It is all happening in the Archive today!  Not one, but two volunteers are now beavering away to try and get more of the Archive’s collections available to the wider world.  Today was the first day for our latest recruit, Diana, who started working on the Jacques Cole Collection (LIVNP 2014.03).

Jacques was a briar pipe man and his donation provides the Archive with a valuable resource for the study and understanding of the briar pipe industry in both Britain and France.  The collection includes briar pipes from the likes of Charatan, Comoys, Ropp, and Lecroix, to name but a few, as well as smoking ephemera – such as ashtrays, lighters, snuff bottles, tobacco pouches and tobacco jars.

The element of the collection that Diana is working through at the moment, however, is the paper archive which includes a small library of pipe and smoking related publications, but also a large collection of correspondence relating to Jacques’ life as editor of the magazine Tobacco, and the newsletter Pipeline.

This is certainly going to keep us all busy for some time to come as the entire collection comprises some 34 boxes of material.  However, one gem from the collection stood out today, which is the source of today’s blog post.  Jacques had a note book in which he started to record useful pipe-related terminology – a sort of glossary – and this included an interesting take on his definition of “cash” and a “cheque” from the perspective of a pipe collector!

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Extract from one of Cole’s notebooks.

You can find out more about the Jacques Cole Collection on our website (http://www.pipearchive.co.uk/briar/cole.html).  We will keep you posted on progress as we slowly work our way through the cataloguing of this and other collections, so don’t forget to follow this blog in order to receive notifications of our updates.

Scanning the day away! A view from the trenches…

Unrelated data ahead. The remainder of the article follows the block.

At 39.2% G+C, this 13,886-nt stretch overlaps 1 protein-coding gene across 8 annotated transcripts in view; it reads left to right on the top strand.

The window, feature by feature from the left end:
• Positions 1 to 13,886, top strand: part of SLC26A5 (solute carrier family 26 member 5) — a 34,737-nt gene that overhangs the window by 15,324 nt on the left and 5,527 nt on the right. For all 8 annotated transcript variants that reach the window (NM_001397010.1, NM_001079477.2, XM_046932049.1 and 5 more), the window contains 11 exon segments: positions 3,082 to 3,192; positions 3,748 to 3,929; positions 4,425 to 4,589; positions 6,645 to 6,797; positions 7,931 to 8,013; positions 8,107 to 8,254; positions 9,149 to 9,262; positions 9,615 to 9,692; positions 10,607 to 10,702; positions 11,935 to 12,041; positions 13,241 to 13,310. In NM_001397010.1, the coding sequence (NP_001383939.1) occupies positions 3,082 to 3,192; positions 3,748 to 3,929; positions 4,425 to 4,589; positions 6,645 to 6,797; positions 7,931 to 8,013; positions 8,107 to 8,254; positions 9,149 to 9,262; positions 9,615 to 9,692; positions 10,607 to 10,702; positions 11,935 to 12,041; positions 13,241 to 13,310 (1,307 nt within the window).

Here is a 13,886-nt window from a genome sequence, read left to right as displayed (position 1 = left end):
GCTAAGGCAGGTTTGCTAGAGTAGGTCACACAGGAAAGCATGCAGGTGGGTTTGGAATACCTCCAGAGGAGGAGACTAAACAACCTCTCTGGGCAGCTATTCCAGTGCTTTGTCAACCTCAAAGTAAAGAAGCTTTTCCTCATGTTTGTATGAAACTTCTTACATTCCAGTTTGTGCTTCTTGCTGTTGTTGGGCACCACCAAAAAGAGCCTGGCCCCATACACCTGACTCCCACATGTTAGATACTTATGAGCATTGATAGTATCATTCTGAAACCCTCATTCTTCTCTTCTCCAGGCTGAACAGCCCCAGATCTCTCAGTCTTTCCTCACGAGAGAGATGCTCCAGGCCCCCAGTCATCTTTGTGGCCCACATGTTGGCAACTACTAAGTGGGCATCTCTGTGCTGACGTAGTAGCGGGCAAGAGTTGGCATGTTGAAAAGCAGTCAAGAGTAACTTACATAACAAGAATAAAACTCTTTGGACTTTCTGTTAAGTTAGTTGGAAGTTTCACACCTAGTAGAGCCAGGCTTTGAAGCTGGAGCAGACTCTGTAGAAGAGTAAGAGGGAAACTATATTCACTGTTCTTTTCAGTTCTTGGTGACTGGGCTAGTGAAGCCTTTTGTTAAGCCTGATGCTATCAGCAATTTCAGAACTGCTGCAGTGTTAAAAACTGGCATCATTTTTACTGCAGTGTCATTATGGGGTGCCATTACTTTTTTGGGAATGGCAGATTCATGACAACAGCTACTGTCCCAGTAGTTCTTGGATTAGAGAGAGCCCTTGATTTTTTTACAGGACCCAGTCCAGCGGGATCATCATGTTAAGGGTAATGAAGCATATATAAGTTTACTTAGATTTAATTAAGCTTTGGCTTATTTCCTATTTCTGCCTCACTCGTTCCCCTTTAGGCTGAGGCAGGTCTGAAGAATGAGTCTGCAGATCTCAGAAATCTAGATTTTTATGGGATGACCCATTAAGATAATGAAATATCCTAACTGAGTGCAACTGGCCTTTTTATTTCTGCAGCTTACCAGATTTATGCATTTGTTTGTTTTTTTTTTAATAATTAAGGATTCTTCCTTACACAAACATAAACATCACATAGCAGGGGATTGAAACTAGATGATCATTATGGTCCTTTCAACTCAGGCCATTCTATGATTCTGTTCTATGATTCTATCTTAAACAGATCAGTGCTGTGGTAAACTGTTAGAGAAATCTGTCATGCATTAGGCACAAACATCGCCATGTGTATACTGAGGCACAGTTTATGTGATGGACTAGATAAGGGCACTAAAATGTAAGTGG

dan_scanningHello there! My name is Daniel. I am an Etruscan archaeologist. Yet, on Wednesday of every week I work at the National Pipe Archive digitising all sorts of pipe related documentation. I have, so far, scanned my way through a small sample of David Atkinson’s notebooks (those discussed below) and A through to F of Adrian Oswald’s pipe makers mark index (more coming soon). The collections of the National Pipe Archive to be digitised are as varied as they are vast. I certainly have a lot to be getting on with…

At the outset I envisioned I was in for a tedious (although undoubtedly worthwhile) task. Yet, as I progressed it became more and more difficult not to become engrossed in the material I was scanning. Surprisingly, the task was more absorbing than tedious. The character and charm of every document (be it notes, correspondence, or drawings) emerges from their meticulous detail and careful arrangement. I am consistently impressed by the level of thought, commitment, and time expended by their authors to create such useful resources.

The scanning can be a challenge (in more ways than one) but it is gratifying to be a part of the project that aims to facilitate improved access to so impressive an archive. The knowledge of the archive is now not only being more efficiently preserved, but also more efficiently opened to those who would put such knowledge to good use. I think those who so thoroughly devoted themselves to their study of pipes would be immensely gratified to see their work shared so widely. To see it continue to make an impact. To see it function as a key component of the National Pipe Archive. To see it digitised.

The scanning is absorbing because each scanned item more easily shares another amazing resource.

I best get back to work…